Oregon Attorney General Ellen Rosenblum and 17 Attorneys General today wrote to the Federal Communications Commission (FCC) expressing their concern about falsified comments made to the FCC, and asking the Commission to delay its rulemaking deadline.
“Changing the rules around net neutrality will have major implications for commerce and almost every aspect of modern life. Before that is allowed to happen, we must get to the bottom of whether fraud was committed in the FCC comment process on behalf of unsuspecting Americans,” said Oregon Attorney General Rosenblum.
The multi-state letter, which can be found here, was led by Oregon Attorney General Ellen Rosenblum and signed by the Attorneys General of California, Delaware, District of Columbia, Hawaii, Illinois, Iowa, Kentucky, Maine, Maryland, Massachusetts, Mississippi, North Carolina, Pennsylvania, Rhode Island, Virginia, Vermont, and Washington.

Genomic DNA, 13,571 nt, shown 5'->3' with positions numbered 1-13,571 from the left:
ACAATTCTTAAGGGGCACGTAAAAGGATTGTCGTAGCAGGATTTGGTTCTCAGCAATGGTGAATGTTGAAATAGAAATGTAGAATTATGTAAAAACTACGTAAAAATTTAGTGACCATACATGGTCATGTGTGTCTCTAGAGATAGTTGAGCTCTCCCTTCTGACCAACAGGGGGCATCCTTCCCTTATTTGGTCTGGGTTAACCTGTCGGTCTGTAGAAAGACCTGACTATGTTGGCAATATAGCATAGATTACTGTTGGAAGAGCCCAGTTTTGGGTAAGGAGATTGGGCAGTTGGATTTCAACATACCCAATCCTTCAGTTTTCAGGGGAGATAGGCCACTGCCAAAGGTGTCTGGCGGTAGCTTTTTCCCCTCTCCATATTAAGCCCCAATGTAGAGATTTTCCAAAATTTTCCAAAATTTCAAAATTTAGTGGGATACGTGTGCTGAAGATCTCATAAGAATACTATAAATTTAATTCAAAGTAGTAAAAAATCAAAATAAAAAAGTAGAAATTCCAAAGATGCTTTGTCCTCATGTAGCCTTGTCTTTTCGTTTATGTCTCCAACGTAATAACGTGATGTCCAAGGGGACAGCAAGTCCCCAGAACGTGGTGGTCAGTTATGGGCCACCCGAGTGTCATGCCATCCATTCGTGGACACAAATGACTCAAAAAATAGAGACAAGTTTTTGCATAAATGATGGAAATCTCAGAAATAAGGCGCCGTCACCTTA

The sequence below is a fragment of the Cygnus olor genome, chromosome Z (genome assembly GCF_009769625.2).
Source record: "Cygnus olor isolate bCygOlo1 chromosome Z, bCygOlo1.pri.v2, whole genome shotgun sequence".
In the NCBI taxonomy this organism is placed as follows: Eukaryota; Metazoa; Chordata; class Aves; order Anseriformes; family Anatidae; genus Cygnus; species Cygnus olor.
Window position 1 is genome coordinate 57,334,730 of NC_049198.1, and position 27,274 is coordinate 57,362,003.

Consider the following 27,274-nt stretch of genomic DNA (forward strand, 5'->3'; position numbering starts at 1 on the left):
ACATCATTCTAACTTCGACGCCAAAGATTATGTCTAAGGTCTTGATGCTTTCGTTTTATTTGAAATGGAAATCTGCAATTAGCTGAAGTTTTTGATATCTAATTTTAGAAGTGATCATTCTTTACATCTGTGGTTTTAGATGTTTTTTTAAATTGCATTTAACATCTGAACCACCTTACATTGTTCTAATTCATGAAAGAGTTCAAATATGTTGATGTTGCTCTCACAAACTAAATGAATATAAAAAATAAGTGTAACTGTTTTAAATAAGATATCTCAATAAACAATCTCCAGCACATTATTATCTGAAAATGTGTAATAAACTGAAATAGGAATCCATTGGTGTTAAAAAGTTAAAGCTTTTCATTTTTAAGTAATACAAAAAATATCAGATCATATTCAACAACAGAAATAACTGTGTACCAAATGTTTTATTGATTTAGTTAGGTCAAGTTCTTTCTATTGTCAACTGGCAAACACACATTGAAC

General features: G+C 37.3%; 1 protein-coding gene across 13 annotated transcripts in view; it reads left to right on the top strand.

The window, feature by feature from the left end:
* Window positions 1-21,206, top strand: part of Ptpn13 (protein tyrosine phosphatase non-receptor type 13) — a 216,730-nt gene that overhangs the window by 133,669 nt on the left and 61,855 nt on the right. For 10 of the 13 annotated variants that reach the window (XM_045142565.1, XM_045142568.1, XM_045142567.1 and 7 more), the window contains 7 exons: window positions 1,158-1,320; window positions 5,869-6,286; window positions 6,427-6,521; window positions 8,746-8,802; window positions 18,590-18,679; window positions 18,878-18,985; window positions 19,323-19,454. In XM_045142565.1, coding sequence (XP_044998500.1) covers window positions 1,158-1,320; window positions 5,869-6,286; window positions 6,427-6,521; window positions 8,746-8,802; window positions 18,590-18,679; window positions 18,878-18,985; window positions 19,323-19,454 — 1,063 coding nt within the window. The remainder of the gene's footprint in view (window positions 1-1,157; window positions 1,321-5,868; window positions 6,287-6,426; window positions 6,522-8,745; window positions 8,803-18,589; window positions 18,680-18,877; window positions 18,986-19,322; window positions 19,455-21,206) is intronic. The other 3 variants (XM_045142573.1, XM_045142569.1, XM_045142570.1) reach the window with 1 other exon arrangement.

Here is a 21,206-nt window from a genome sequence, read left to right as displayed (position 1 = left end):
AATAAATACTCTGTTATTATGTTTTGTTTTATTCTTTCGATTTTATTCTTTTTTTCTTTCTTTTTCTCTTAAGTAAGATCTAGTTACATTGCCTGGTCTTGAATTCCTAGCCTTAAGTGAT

“A careful review of the publicly available information revealed a pattern of fake submissions using the names of real people. In fact, there may be over one million fake submissions from across the country. This is akin to identity theft on a massive scale – and theft of someone’s voice in a democracy is particularly concerning,” wrote the Attorneys General.
The Attorneys General end the letter by writing, “It is essential that the Commission gets a full and accurate picture of how changes to net neutrality will affect the everyday lives of Americans before they can act on such sweeping policy changes.”
Kristina Edmunson, Department of Justice, Kristina.Edmunson@doj.state.or.us, 503-378-6002